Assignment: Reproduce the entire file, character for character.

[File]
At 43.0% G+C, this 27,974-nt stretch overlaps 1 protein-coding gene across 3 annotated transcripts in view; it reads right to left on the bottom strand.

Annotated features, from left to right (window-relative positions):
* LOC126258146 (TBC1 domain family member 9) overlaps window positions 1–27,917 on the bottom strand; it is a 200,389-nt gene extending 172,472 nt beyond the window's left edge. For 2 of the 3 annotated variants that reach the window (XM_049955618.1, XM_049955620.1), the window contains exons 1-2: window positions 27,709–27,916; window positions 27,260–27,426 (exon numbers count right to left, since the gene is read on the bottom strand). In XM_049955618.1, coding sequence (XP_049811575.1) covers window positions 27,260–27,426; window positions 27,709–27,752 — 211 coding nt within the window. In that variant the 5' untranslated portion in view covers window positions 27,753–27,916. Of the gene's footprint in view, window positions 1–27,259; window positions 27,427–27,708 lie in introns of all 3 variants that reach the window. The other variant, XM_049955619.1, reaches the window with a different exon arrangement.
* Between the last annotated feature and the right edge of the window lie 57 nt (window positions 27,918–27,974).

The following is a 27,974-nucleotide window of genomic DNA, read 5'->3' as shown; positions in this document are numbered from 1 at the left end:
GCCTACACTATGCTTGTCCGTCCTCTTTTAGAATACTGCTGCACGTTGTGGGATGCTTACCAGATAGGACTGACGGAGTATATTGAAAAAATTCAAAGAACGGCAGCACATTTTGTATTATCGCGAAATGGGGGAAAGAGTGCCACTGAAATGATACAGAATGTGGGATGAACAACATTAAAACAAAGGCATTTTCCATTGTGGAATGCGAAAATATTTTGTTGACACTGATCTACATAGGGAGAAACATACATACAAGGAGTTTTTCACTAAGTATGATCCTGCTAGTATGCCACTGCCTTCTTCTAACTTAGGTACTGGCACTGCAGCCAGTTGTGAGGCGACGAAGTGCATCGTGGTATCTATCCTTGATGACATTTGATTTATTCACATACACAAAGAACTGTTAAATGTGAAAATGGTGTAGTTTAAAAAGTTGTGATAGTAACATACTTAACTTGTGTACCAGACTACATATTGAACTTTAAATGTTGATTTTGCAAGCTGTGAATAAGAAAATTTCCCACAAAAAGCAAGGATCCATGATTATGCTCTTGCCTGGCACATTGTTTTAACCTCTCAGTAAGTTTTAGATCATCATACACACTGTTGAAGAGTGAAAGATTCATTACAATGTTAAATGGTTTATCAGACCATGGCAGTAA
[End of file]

At 43.0% G+C, this 27,974-nt stretch overlaps 1 protein-coding gene across 3 annotated transcripts in view; it reads right to left on the bottom strand.

Annotated features, from left to right (window-relative positions):
* LOC126258146 (TBC1 domain family member 9) overlaps window positions 1–27,917 on the bottom strand; it is a 200,389-nt gene extending 172,472 nt beyond the window's left edge. For 2 of the 3 annotated variants that reach the window (XM_049955618.1, XM_049955620.1), the window contains exons 1-2: window positions 27,709–27,916; window positions 27,260–27,426 (exon numbers count right to left, since the gene is read on the bottom strand). In XM_049955618.1, coding sequence (XP_049811575.1) covers window positions 27,260–27,426; window positions 27,709–27,752 — 211 coding nt within the window. In that variant the 5' untranslated portion in view covers window positions 27,753–27,916. Of the gene's footprint in view, window positions 1–27,259; window positions 27,427–27,708 lie in introns of all 3 variants that reach the window. The other variant, XM_049955619.1, reaches the window with a different exon arrangement.
* Between the last annotated feature and the right edge of the window lie 57 nt (window positions 27,918–27,974).

The following is a 27,974-nucleotide window of genomic DNA, read 5'->3' as shown; positions in this document are numbered from 1 at the left end:
GCCTACACTATGCTTGTCCGTCCTCTTTTAGAATACTGCTGCACGTTGTGGGATGCTTACCAGATAGGACTGACGGAGTATATTGAAAAAATTCAAAGAACGGCAGCACATTTTGTATTATCGCGAAATGGGGGAAAGAGTGCCACTGAAATGATACAGAATGTGGGATGAACAACATTAAAACAAAGGCATTTTCCATTGTGGAATGCGAAAATATTTTGTTGACACTGATCTACATAGGGAGAAACATACATACAAGGAGTTTTTCACTAAGTATGATCCTGCTAGTATGCCACTGCCTTCTTCTAACTTAGGTACTGGCACTGCAGCCAGTTGTGAGGCGACGAAGTGCATCGTGGTATCTATCCTTGATGACATTTGATTTATTCACATACACAAAGAACTGTTAAATGTGAAAATGGTGTAGTTTAAAAAGTTGTGATAGTAACATACTTAACTTGTGTACCAGACTACATATTGAACTTTAAATGTTGATTTTGCAAGCTGTGAATAAGAAAATTTCCCACAAAAAGCAAGGATCCATGATTATGCTCTTGCCTGGCACATTGTTTTAACCTCTCAGTAAGTTTTAGATCATCATACACACTGTTGAAGAGTGAAAGATTCATTACAATGTTAAATGGTTTATCAGACCATGGCAGTAA